A while back, my bride was awarded a “five-year plaque” at work—and she was miffed.
The public recognition for five years of work is supposed to be a good thing. Causing angst wasn’t the intention. The goal of the award was to make her feel appreciated, to give her a reason to feel good about her job and the company she worked for.
Sadly, it had the opposite effect. You see, it was given to her after eleven years of employment. It was a recognition that was six years too late. Even more tragic, none of her co-workers realized the error.
I encouraged her to get the error corrected. My reasoning was that if for any future reason her employment tenure needed to be verified, it would be good for them to have accurate information.
This discrepancy between reality and their computer database gives me pause. It is often claimed that many people lie on their resumes and job applications. While I am sure that there are plenty of grand embellishments and outright fabrications that are advanced during employment procurement efforts, I wonder how many of these alleged lies are in actuality errant corporate records.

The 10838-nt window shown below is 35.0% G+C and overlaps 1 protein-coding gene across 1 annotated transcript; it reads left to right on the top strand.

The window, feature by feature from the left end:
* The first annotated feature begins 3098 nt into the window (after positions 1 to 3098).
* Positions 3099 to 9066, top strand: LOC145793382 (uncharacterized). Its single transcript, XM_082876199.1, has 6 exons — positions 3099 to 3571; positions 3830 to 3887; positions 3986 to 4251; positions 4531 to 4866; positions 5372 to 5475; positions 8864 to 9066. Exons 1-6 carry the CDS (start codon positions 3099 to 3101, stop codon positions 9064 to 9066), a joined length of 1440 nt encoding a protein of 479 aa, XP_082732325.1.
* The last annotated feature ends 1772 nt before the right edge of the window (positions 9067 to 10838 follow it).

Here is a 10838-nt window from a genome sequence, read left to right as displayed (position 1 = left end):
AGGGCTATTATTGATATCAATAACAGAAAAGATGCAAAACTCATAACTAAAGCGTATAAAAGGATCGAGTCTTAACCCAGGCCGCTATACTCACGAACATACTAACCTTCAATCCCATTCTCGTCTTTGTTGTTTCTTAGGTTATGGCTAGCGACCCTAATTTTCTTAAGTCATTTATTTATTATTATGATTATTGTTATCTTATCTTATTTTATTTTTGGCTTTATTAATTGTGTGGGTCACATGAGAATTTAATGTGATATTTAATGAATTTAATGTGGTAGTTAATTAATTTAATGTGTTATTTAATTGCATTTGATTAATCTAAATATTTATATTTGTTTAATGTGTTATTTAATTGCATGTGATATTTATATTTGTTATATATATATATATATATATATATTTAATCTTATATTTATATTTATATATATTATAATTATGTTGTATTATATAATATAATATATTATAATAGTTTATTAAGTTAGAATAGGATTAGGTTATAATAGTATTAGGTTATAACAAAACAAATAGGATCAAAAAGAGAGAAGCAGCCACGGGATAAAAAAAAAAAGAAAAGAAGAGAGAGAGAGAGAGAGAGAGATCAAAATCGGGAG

If she were to put on a job application or credit application that she had been employed for eleven years, but the company would only confirm five, who would be believed? Would she even be consulted or made aware of a discrepancy? I fear not; I suspect her application would be summarily rejected and she would never know the reason why.
Anyway, after a bit, if digging, we found her first W2 from eleven years ago. She showed it to human resources and with a couple of key clicks, the error was fixed.
I wonder when she’ll get her ten-year plaque.
Do you like this post? Want to read more? Check out Peter’s book, Woodpecker Wars: Discovering the Spirituality of Every Day Life, available wherever books are sold.